John R. Loor worked as pastor in Dallas, Texas, when he wrote this article.

Every leader for God desires to be successful. We are told that a disciplined, organized mind is essential for such success. Also that the worker for Christ should not shun mental discipline. In other words, we should be willing for the Holy Spirit to organize us. We, who are so accustomed to organizing others, must not resist organization ourselves. And this goes for our elders' and other workers too. Sometimes this can be slightly painful, if we have been lax along these lines. Our type of work is a perfect target for Satan as he strives to create disorder. We have no time clock to punch like some other workers. The responsibility of faithfully utilizing our time is ours.

God's servant tells us that we must have rules to achieve success through order and discipline. What are some of these rules?

  • Recognize priority. "By dallying over the less important matters, they find themselves hurried, perplexed, and confused when they are called upon to do those duties that are more essential." Evangelism, p. 649. We need to know how, with the help of the Holy Spirit, to put first things first.
  • Have a plan. "Everything must be done according to a well-matured plan, and with system." Ibid. That doesn't leave much out does it? Sometimes we all feel too busy to take time to plan. But if we would do this we would save more time in the final analysis.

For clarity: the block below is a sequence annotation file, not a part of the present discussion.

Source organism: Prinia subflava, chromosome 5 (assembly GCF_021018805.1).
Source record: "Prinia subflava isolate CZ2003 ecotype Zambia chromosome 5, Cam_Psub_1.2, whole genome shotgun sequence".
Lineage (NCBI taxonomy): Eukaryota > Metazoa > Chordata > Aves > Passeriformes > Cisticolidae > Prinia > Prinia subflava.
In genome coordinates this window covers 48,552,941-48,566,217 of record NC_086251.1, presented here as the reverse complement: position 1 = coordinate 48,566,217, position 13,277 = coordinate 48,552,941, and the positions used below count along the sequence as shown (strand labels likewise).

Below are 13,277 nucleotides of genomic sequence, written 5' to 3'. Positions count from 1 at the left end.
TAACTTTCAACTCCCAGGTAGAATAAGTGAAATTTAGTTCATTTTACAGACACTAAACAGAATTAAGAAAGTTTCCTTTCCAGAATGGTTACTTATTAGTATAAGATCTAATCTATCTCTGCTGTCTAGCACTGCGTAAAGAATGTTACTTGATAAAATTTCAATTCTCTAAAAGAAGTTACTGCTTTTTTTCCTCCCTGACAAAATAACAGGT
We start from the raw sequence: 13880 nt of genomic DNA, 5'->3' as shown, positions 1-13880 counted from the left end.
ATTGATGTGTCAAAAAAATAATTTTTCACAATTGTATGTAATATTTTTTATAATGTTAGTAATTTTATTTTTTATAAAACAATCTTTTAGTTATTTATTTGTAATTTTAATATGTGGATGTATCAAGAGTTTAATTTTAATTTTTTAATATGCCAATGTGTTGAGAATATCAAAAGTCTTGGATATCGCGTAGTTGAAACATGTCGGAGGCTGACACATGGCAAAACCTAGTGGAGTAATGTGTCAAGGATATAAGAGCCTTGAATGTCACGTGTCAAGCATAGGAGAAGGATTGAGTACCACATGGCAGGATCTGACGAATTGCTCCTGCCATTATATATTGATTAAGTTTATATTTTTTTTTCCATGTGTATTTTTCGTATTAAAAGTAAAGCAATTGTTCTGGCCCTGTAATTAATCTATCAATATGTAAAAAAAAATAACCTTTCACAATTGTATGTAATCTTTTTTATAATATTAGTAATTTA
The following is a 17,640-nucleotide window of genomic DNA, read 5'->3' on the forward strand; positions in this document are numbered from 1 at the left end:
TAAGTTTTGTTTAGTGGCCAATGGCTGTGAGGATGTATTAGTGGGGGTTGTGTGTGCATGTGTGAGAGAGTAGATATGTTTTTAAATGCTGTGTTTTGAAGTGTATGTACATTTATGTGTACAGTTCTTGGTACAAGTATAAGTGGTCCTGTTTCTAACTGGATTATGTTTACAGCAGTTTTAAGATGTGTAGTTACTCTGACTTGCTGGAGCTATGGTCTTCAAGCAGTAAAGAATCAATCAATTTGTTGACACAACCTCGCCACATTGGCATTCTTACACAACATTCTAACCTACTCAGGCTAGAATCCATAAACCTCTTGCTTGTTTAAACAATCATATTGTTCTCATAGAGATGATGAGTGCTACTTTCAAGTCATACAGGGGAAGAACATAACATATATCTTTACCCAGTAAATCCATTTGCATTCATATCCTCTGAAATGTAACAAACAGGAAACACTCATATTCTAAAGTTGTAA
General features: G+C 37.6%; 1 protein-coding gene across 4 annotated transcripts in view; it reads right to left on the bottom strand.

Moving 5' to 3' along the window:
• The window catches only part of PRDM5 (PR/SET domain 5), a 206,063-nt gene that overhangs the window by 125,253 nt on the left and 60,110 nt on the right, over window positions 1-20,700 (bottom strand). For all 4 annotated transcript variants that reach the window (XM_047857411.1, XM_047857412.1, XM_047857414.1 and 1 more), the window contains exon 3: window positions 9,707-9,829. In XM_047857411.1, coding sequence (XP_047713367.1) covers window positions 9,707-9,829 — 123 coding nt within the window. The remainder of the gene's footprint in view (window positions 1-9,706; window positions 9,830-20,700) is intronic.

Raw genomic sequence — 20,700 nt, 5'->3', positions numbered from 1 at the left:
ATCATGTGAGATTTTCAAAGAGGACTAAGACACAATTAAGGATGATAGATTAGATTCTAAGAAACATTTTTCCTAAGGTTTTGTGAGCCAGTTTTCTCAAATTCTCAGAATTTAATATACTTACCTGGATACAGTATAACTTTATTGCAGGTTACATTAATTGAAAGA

• Cultivate regularity and punctuality. We all have occasions when the best schedule is interrupted; nevertheless, a definite schedule is necessary in order to work smoothly and successfully. Here is a challenge: "Regularity in all things is essential. Never be late to an appointment." Ibid. None of us like to see people straggling into Sabbath school and worship service late. How do we feel when the situation is sometimes reversed?
  • Make words and time count. We should never be too busy to really help precious souls, and may God guard us from "professionalism," but we should avoid much lost motion. "In no department or office should time be lost in unnecessary conversations." Ibid. Let us make our time really count for Christ, for souls, and for eternity.
  • Prompt attention to important matters. By important matters we mean more than priority. We need to recognize what is important, but we must also move ahead quickly on those very things. If you question this at all, listen to this: "The unfortunate habit of neglecting a special work which needs to be done at a certain time triples the difficulty of performing it later with exactness and without leaving something neglected or unfinished." Ibid., p. 651. I don't believe that any of us desire to triple the difficulties of any of our work.
  • Have a notebook and use it. "If necessary, have small book in which to jot down the things that need to be done, and set yourself a time in which to do your work." -The Youth's Instructor, Jan. 28, 1897
    If you would avoid many "slips" and the constant clouds of uneasiness involved in wondering whether you are forgetting to do something, be sure to make good use of your "little book."